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The search for the value of pi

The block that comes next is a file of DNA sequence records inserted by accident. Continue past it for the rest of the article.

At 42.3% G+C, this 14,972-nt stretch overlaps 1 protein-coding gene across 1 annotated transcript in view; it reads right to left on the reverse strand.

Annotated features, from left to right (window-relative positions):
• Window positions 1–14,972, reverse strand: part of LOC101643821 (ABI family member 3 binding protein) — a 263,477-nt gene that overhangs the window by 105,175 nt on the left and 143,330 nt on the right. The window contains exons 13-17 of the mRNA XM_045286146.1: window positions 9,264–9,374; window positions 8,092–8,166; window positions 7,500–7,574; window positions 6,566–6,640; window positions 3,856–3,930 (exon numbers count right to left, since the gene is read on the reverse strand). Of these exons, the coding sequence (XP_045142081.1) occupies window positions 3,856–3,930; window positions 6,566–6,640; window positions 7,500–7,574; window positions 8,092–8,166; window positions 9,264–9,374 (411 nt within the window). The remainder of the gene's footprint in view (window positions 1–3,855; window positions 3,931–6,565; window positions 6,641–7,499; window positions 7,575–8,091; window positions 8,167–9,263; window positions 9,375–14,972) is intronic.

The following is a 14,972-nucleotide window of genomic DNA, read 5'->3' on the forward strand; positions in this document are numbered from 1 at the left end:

This “pi plate” shows some of the progress toward finding all the digits of pi. Piledhigheranddeeper, CC BY-SAThe number represented by pi (π) is used in calculations whenever something round (or nearly so) is involved, such as for circles, spheres, cylinders, cones and ellipses. Its value is necessary to compute many important quantities about these shapes, such as understanding the relationship between a circle’s radius and its circumference and area (circumference=2πr; area=πr2). Pi also appears in the calculations to determine the area of an ellipse and in finding the radius, surface area and volume of a sphere. Our world contains many round and near-round objects; finding the exact value of pi helps us build, manufacture and work with them more accurately. Historically, people had only very coarse estimations of pi (such as 3, or 3.12, or 3.16), and while they knew these were estimates, they had no idea how far off they might be. The search for the accurate value of pi led not only to more accuracy, but also to the development of new concepts and techniques, such as limits and iterative algorithms, which then became fundamental to new areas of mathematics. Finding the actual value of pi Archimedes. André Thévet (1584) Between 3,000 and 4,000 years ago, people used trial-and-error approximations of pi, without doing any math or considering potential errors. The earliest written approximations of pi are 3.125 in Babylon (1900-1600 B.C.) and 3.1605 in ancient Egypt (1650 B.C.). Both approximations start with 3.1 – pretty close to the actual value, but still relatively far off. Archimedes’ method of calculating pi involved polygons with more and more sides. Leszek Krupinski, CC BY-SA The first rigorous approach to finding the true value of pi was based on geometrical approximations. Around 250 B.C., the Greek mathematician Archimedes drew polygons both around the outside and within the interior of circles. Measuring the perimeters of those gave upper and lower bounds of the range containing pi. He started with hexagons; by using polygons with more and more sides, he ultimately calculated three accurate digits of pi: 3.14. Around A.D. 150, Greek-Roman scientist Ptolemy used this method to calculate a value of 3.1416. Liu Hui’s method of calculating pi also used polygons, but in a slightly different way. Gisling and Pbroks13, CC BY-SA Independently, around A.D. 265, Chinese mathematician Liu Hui created another simple polygon-based iterative algorithm. He proposed a very fast and efficient approximation method, which gave four accurate digits. Later, around A.D. 480, Zu Chongzhi adopted Liu Hui’s method and achieved seven digits of accuracy. This record held for another 800 years. In 1630, Austrian astronomer Christoph Grienberger arrived at 38 digits, which is the most accurate approximation manually achieved using polygonal algorithms. Moving beyond polygons The development of infinite series techniques in the 16th and 17th centuries greatly enhanced people’s ability to approximate pi more efficiently. An infinite series is the sum (or much less commonly, product) of the terms of an infinite sequence, such as ½, ¼, 1/8, 1/16, … 1/(2n). The first written description of an infinite series that could be used to compute pi was laid out in Sanskrit verse by Indian astronomer Nilakantha Somayaji around 1500 A.D., the proof of which was presented around 1530 A.D. Sir Isaac Newton. Wellcome Trust, CC BY In 1665, English mathematician and physicist Isaac Newton used infinite series to compute pi to 15 digits using calculus he and German mathematician Gottfried Wilhelm Leibniz discovered. After that, the record kept being broken. It reached 71 digits in 1699, 100 digits in 1706, and 620 digits in 1956 – the best approximation achieved without the aid of a calculator or computer. Carl Louis Ferdinand von Lindemann. In tandem with these calculations, mathematicians were researching other characteristics of pi. Swiss mathematician Johann Heinrich Lambert (1728-1777) first proved that pi is an irrational number – it has an infinite number of digits that never enter a repeating pattern. In 1882, German mathematician Ferdinand von Lindemann proved that pi cannot be expressed in a rational algebraic equation (such as pi²=10 or 9pi4 – 240pi2 + 1492 = 0). Toward even more digits of pi Bursts of calculations of even more digits of pi followed the adoption of…



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